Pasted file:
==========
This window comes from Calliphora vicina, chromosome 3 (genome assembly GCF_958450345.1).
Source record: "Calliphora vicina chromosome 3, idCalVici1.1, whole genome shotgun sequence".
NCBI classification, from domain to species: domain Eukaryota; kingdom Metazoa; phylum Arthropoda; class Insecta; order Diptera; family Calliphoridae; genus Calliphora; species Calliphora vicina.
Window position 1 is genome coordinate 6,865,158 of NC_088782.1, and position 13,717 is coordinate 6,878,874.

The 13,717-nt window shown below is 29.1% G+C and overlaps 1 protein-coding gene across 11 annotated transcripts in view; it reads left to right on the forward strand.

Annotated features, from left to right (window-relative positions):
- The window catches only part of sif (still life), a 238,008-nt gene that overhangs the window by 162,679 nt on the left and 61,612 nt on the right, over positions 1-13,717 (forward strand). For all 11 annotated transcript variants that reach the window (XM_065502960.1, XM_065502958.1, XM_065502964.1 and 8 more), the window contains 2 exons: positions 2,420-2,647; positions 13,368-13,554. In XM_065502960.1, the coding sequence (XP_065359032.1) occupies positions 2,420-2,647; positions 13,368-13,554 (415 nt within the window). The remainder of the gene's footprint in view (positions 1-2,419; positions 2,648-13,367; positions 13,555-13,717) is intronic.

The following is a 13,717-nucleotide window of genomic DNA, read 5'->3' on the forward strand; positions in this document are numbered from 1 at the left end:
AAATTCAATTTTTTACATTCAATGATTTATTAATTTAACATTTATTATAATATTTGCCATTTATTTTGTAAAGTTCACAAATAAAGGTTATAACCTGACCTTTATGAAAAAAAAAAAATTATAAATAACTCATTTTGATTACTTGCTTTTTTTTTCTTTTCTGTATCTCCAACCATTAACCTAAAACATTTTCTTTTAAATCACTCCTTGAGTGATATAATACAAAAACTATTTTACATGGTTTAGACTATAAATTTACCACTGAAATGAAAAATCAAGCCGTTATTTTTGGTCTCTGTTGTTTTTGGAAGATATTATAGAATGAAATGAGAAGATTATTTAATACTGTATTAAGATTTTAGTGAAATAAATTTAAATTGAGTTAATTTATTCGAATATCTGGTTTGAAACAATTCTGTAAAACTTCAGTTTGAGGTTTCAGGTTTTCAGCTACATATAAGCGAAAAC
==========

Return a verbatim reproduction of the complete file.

This window comes from Calliphora vicina, chromosome 3 (genome assembly GCF_958450345.1).
Source record: "Calliphora vicina chromosome 3, idCalVici1.1, whole genome shotgun sequence".
NCBI classification, from domain to species: domain Eukaryota; kingdom Metazoa; phylum Arthropoda; class Insecta; order Diptera; family Calliphoridae; genus Calliphora; species Calliphora vicina.
Window position 1 is genome coordinate 6,865,158 of NC_088782.1, and position 13,717 is coordinate 6,878,874.

The 13,717-nt window shown below is 29.1% G+C and overlaps 1 protein-coding gene across 11 annotated transcripts in view; it reads left to right on the forward strand.

Annotated features, from left to right (window-relative positions):
- The window catches only part of sif (still life), a 238,008-nt gene that overhangs the window by 162,679 nt on the left and 61,612 nt on the right, over positions 1-13,717 (forward strand). For all 11 annotated transcript variants that reach the window (XM_065502960.1, XM_065502958.1, XM_065502964.1 and 8 more), the window contains 2 exons: positions 2,420-2,647; positions 13,368-13,554. In XM_065502960.1, the coding sequence (XP_065359032.1) occupies positions 2,420-2,647; positions 13,368-13,554 (415 nt within the window). The remainder of the gene's footprint in view (positions 1-2,419; positions 2,648-13,367; positions 13,555-13,717) is intronic.

The following is a 13,717-nucleotide window of genomic DNA, read 5'->3' on the forward strand; positions in this document are numbered from 1 at the left end:
AAATTCAATTTTTTACATTCAATGATTTATTAATTTAACATTTATTATAATATTTGCCATTTATTTTGTAAAGTTCACAAATAAAGGTTATAACCTGACCTTTATGAAAAAAAAAAAATTATAAATAACTCATTTTGATTACTTGCTTTTTTTTTCTTTTCTGTATCTCCAACCATTAACCTAAAACATTTTCTTTTAAATCACTCCTTGAGTGATATAATACAAAAACTATTTTACATGGTTTAGACTATAAATTTACCACTGAAATGAAAAATCAAGCCGTTATTTTTGGTCTCTGTTGTTTTTGGAAGATATTATAGAATGAAATGAGAAGATTATTTAATACTGTATTAAGATTTTAGTGAAATAAATTTAAATTGAGTTAATTTATTCGAATATCTGGTTTGAAACAATTCTGTAAAACTTCAGTTTGAGGTTTCAGGTTTTCAGCTACATATAAGCGAAAAC